Throttle position

What we saw:
Perhaps the biggest eye opener for us was throttle position. Remember us saying that the EcoBoost engine seemed to bog and fall under the turbo off the line? Well, there was a reason for that! Full throttle was indicated by a throttle angle of 82 degrees, yet off the line we were lucky to get 30 to 50 degrees- definitely not full throttle. We're not quite sure whether the engine was torque managing, protecting the turbo, or both, but in factory form in our 3rd gear roll, we only got actual full throttle from about 5,000 rpm to 5,700 rpm. That's not much of a powerband.

Where there's room for improvement:
While electronic nannies are (arguably) good for the masses, most race car guys want the throttle to be doing what their right foot is doing. For us, this meant making sure that full throttle was actually full throttle when our foot was to the floor, and not for just a little 700-rpm window. After some changes, our throttle position graph actually looked more like a tabletop than a triangle, and we felt a lot better.

Intake Air Charge Temperature

What we saw:
When a turbocharger compresses air, it adds quite a bit of heat. For that reason, virtually all modern cars that are boosted have intercoolers for cooling, but also for reliability reasons. Skyrocketing intake temperatures are particularly hard on pistons, and a burned piston isn't exactly an easy repair. Fortunately for us, intake temperatures stayed mellow...well, sort of.

Where there's room for improvement:
Once we turned the boost up and fiddled with the cam timing, our intake charge temperatures (post intercooler) shot straight into the danger zone. Granted it was already 100 degrees out when we tested (inlet air temps started at 129 deg) but under peak boost, temperatures hit 159 degrees, which was not a good number to see. Our tuner indicated that out of everything we saw, he could turn it up more if we got intake air temps under control.

Cam Timing:

What we saw:
Steve Ellis is a big fan of cam timing, and attributed much of our drivability and power gains to changes in cam timing. From the factory, the EcoBoost engine varies cam timing by more than 40 degrees at certain points, which can really help spool the turbo.

Where there was room for improvement:
Our intake cam timing was similar to the stock version, but somewhat more aggressive on the high end to let in a little more air. The exhaust cam timing on the other hand had a huge area under the curve, which allowed as much air as possible to spin the turbo and exit the exhaust. With older turbos excess backpressure could be an issue, but newer variable geometry turbos (especially wastegated ones) hardly ever have that problem.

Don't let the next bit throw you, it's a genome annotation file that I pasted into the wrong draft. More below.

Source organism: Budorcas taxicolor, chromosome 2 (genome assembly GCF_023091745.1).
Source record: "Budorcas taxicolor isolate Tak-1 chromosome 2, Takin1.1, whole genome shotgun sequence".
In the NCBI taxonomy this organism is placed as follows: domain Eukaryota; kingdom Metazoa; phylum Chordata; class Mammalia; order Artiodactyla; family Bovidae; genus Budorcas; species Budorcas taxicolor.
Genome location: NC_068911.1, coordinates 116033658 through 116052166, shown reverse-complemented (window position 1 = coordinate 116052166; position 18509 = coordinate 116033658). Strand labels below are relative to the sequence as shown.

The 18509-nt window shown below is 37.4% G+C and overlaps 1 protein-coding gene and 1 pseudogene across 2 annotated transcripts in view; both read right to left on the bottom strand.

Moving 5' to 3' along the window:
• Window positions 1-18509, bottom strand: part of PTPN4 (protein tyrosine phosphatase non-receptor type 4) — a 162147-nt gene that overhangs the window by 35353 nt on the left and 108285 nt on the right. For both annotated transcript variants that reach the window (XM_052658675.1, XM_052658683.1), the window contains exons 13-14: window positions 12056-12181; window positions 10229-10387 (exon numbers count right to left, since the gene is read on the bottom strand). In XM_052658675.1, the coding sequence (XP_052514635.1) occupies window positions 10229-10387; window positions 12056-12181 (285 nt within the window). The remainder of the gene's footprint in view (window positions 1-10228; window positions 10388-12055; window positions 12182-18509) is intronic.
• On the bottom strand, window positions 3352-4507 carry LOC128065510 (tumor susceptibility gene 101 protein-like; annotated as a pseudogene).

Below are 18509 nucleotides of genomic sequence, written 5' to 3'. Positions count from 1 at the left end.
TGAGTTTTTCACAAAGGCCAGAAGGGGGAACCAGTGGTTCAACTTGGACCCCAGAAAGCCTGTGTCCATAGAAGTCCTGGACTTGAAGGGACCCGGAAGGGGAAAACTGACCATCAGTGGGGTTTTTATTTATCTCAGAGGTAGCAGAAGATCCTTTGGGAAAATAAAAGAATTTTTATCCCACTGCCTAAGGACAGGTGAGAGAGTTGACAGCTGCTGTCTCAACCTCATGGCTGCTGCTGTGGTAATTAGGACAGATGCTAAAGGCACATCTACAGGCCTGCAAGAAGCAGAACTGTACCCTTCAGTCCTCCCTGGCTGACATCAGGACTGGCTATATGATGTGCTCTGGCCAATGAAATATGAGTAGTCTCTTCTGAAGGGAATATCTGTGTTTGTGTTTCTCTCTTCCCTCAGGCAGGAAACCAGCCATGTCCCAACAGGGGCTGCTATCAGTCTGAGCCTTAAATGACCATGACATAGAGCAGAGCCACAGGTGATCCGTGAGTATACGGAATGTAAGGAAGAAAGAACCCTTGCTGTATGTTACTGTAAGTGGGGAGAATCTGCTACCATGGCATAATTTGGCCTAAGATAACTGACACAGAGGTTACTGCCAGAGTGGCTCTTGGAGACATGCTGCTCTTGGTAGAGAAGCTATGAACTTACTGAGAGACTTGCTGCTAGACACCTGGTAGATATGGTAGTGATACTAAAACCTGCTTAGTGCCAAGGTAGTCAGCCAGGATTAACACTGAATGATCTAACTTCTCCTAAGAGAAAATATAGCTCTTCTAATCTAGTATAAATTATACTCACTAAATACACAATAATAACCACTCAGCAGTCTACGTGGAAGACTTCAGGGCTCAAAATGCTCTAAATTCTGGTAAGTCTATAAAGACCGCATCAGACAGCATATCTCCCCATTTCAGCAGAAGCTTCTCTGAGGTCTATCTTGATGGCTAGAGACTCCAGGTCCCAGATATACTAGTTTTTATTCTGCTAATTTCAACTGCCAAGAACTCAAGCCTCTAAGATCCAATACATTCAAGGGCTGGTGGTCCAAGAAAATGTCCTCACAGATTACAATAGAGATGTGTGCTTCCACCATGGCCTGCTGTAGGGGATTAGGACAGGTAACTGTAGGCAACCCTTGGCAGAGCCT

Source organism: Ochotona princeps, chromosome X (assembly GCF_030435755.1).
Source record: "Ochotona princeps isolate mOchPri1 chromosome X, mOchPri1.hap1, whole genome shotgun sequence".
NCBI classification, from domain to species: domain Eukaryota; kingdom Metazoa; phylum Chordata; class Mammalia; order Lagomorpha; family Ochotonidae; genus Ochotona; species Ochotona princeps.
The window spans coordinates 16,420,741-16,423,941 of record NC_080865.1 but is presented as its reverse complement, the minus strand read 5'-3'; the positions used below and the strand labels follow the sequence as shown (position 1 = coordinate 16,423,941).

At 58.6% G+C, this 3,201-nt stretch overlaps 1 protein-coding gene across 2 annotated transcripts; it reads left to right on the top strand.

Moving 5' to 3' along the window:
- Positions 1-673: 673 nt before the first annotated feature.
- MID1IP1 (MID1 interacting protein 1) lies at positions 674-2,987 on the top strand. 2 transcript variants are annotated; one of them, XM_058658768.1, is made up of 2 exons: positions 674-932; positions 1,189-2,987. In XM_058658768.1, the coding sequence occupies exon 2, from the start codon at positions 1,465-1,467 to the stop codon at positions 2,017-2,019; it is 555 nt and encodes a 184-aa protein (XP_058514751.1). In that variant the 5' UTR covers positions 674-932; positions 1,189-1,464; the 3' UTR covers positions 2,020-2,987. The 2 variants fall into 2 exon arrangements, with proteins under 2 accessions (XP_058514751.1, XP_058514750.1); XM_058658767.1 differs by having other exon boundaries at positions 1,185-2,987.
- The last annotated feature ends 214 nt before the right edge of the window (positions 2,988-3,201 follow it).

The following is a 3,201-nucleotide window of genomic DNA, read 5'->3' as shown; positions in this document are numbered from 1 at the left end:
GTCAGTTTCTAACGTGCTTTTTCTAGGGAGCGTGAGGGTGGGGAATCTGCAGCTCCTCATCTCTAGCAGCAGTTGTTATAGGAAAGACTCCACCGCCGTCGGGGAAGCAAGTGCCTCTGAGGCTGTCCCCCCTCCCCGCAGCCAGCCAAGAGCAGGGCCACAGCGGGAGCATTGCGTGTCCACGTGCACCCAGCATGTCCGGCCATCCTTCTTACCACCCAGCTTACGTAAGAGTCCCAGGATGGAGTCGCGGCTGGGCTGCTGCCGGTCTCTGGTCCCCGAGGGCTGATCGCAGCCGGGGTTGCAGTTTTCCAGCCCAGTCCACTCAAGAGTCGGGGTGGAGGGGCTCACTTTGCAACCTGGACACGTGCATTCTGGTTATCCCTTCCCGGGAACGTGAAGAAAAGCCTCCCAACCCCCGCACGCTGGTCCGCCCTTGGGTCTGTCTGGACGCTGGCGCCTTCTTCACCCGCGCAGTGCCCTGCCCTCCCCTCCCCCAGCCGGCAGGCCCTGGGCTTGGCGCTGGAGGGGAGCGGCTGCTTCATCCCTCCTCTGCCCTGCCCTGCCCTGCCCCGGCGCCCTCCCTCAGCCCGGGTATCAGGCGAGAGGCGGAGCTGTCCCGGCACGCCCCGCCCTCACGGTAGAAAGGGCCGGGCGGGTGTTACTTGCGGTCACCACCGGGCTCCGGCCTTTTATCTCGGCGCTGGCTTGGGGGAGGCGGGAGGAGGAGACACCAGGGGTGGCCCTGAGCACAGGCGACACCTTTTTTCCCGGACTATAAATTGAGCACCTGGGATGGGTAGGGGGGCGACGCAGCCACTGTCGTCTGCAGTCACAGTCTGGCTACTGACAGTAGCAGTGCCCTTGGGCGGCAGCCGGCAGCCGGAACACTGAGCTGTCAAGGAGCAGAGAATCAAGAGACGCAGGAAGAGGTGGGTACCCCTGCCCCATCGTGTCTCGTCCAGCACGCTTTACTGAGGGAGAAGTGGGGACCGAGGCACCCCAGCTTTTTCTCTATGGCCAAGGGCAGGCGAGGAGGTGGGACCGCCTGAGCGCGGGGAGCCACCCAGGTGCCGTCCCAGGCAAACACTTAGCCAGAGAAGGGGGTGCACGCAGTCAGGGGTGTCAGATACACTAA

Air/Fuel Ratio:

What we saw:
We were surprised to learn that especially under power, direct injection engines seem to like a richer air/fuel ratio than their previous counterparts. Most are very efficient engines, but our Mustang went dead rich at wide open throttle in order to keep things safe, and catalyst temps happy. Air/fuel ratio even in stock form hovered around 11:1 under wide open throttle.

Where there was improvement:
The air/fuel ratio is actually something that we didn't fiddle much with. Since everything else on the car is still stock, and since we'd see minimal power gains leaning things out, we kept the air/fuel ratio rich and the boost up!

Airflow (lb/min)

What we saw:
Provided you have a pretty average air/fuel ratio, overall engine airflow is actually a good way of measuring power. With boosted engines being fairly efficient, about 8 rear wheel horsepower per lb/min of airflow is a fairly good approximation of power.

Where there's room for improvement:
There's a lot of different factors that can affect boost--cam timing and discharge temperature being some of the main ones. So is the engine actually flowing air and making more power? For this we went straight to the source and looked at airflow. After some tweaking, our turbo topped out at 39 lb/min, or about 10 percent more than stock. That means we're roughly 312 rwhp (39 x 8) although we have a feeling that's a tad optimistic. If we had a compressor map (we don't) we could even plot airflow vs pressure ratio to see how close we are to overspeeding the turbo!

What's Next?

If you're a pen-on-paper kind of guy, you probably skipped to the end to see if the car ended up being faster. Long story short, yes it is! Our best eighth-mile pass in stock form was 9.22 at 78 mph, and after six versions of tunes, our Eco went 8.97 at 81 mph in the eighth-mile on 91 octane. The low-end torque was also immensely improved, and we could now spin from a roll in First gear (which is all we wanted anyways). Custom tuning really woke us up to the next bottleneck in our system, which is the intercooler system. With California experiencing unfortunate summer heatwaves where temps can reach 110 degrees or more, our boosted car was especially having a hard time with its factory setup. The aftermarket has told us never to fear however, that they have a solution! Next up, just how much can intercoolers cool?